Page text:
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A Philosophy of Depression

Why pills may be part of the problem.

Source: Pixabay

[Article revised on 26 April 2020.]

Like heart disease or diabetes, depression can be highly debilitating, even fatal. But unlike heart disease or diabetes, it is poorly understood and heavily stigmatized.

People with depression are often seen as "failures" or "losers", too feeble or lazy to pick themselves up or pull themselves together.

Of course, nothing could be further from the truth. If you feel the way you do, it is most probably because you tried too hard or took on too much, so hard and so much that you made yourself ill with depression.

In other words, if you feel the way you do, it is because your world was simply not good enough for you. You wanted more, you wanted better, and you wanted different, not just for yourself but for all those around you.

So if you’re a "failure" or a "loser", that’s only because you set the bar far too high. You could have swept everything under the carpet and pretended, as many people do, that all is for the best in the best of possible worlds. But instead you had the honesty and the strength to admit that something was amiss, that something was not quite right.

So rather than being a failure or loser, you are all the opposite: you are ambitious, you are truthful, and you are courageous. And that is how you got here.

But unlike heart disease or diabetes, depression can have a silver lining.

Crushing though it may be, depression can present a precious opportunity to identify and address deep and difficult life problems.

Just as physical pain evolved to signal injury and prevent further injury, so depression may have evolved to remove us from distressing, damaging, or futile situations.

What’s more, the time and space and solitude that depression affords encourage us to reconnect with our bigger picture and reconsider how we relate to ourselves, to others, and to the world.

In short, your depression could be your way of telling yourself that something is seriously wrong and needs working through and changing, or, at the very least, processing and understanding.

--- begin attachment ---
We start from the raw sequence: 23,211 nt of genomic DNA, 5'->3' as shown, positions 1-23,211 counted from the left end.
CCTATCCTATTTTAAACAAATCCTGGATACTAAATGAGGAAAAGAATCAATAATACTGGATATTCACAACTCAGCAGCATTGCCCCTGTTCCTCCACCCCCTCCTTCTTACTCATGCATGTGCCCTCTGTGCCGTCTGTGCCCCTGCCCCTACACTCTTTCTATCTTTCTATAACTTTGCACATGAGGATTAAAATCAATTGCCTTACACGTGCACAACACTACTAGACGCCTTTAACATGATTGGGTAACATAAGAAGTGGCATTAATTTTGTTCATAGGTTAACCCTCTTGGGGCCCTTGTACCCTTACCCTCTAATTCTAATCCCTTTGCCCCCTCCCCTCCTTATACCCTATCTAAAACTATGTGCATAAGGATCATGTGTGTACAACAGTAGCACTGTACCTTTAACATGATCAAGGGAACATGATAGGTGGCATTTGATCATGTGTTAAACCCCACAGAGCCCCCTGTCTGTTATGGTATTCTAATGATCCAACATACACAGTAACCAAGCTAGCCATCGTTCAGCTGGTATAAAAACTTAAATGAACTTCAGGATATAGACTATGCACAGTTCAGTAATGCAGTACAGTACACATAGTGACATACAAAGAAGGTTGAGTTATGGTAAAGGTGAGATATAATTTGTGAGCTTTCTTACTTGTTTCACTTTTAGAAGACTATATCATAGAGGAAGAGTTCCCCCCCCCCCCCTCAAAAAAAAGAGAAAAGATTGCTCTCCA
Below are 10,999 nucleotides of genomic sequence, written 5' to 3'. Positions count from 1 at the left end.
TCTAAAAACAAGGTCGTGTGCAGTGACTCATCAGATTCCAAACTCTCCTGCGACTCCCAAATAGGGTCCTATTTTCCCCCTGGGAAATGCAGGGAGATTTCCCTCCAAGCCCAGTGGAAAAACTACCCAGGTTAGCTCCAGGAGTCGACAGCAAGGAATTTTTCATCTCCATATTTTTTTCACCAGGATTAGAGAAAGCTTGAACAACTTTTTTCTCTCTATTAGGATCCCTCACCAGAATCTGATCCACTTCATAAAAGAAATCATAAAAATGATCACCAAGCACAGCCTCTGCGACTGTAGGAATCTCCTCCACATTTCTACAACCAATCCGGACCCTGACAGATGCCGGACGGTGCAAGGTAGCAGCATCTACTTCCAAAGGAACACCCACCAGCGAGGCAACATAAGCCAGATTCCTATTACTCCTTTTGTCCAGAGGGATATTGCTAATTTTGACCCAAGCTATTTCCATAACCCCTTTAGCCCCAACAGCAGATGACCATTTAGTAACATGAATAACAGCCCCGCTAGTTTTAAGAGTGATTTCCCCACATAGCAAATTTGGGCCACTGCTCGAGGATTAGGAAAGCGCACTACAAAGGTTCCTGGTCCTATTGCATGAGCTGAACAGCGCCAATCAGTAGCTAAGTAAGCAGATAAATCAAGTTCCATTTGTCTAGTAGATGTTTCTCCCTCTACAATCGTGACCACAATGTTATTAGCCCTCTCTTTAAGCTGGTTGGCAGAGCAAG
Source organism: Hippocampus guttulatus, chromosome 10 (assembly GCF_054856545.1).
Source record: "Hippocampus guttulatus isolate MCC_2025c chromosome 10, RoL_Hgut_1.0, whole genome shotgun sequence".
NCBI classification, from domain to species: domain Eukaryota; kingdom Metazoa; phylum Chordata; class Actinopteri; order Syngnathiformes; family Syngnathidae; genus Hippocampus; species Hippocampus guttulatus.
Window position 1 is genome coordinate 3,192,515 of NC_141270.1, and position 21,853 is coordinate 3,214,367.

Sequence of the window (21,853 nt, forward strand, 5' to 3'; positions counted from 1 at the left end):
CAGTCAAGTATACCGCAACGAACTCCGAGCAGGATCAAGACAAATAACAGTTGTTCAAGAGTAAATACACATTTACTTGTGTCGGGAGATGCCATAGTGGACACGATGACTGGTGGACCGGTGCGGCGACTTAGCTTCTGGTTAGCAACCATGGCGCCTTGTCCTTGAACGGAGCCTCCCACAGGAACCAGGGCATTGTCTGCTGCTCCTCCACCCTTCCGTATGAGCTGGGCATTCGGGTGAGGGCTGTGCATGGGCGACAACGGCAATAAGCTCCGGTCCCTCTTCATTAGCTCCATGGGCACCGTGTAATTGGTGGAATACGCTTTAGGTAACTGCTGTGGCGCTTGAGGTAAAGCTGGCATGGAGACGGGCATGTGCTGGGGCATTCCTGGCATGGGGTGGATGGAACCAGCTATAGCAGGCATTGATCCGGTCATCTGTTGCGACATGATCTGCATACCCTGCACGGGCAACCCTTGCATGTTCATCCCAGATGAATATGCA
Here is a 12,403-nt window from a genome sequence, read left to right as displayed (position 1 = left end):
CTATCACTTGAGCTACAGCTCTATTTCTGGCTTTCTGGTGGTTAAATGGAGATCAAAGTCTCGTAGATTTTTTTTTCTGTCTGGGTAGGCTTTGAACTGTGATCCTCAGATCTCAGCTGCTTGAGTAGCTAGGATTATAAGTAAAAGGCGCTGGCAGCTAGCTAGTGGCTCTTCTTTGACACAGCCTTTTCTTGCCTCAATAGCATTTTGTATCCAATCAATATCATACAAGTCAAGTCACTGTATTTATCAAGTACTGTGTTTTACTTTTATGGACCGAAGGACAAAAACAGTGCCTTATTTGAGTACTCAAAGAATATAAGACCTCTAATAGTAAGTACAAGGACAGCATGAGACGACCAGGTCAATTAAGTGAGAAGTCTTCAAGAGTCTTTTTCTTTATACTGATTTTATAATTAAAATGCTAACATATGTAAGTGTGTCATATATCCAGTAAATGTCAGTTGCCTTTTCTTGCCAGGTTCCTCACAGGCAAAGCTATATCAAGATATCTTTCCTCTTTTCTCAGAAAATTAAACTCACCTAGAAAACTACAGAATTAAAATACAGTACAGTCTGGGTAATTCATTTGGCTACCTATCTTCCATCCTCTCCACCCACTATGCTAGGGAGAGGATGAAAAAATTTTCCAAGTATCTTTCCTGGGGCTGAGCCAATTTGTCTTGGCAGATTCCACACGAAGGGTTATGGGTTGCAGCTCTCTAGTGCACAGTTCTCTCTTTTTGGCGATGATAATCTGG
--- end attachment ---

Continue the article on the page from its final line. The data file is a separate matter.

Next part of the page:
Sometimes, we become so immersed in the humdrum of everyday life that we no longer have the opportunity or perspective to think and feel about ourselves. The adoption of the depressive position compels us to cast off the pollyanna-ish optimism and rose-tinted spectacles that shield us from reality, stand back at a distance, re-evaluate our needs and priorities, and formulate a modest but realistic plan for fulfilling them.

At a deeper level, the adoption of the depressive position enables us to develop a clearer understanding of ourselves, our lives, and life in general. From an existential standpoint, it obliges us to become aware of our mortality and freedom, and challenges us to exercise the latter within the framework of the former. By meeting this difficult challenge, we are able to break out of the mould that has been imposed upon us, discover who we truly are, and, in so doing, begin to give deep meaning to our lives.

It can be no surprise that many of the most creative and insightful people in society and history suffer or suffered from depression, or a state that could have been diagnosed as depression.

They include the politicians Winston Churchill and Abraham Lincoln; the poets Charles Baudelaire, Elizabeth Bishop, Hart Crane, Emily Dickinson, Sylvia Plath, and RM Rilke; the thinkers Michel Foucault, William James, JS Mill, Friedrich Nietzsche, and Arthur Schopenhauer; and the writers JK Rowling, Agatha Christie, Charles Dickens, William Faulkner, Graham Greene, Leo Tolstoy, and Evelyn Waugh, among many, many others.

To quote Marcel Proust, who himself suffered from depression, ‘Happiness is good for the body, but it is grief which develops the strengths of the mind.’

The concept of depression as a mental disorder may be helpful for the more severe and intractable cases treated by psychiatrists like myself, but probably not for the majority of cases, which, for the most part, are mild and short-lived and readily interpreted in terms of life circumstances, human nature, or the human condition.

Thinking of unhappiness or withdrawal in terms of a mental disorder or a chemical imbalance in the brain can be counterproductive, insofar as it can prevent us from identifying and addressing the important psychological or life problems that are at the root of our distress.

Maybe all this is more common sense than philosophy, but I do think it merits saying.

Neel Burton is author of Growing from Depression and other books.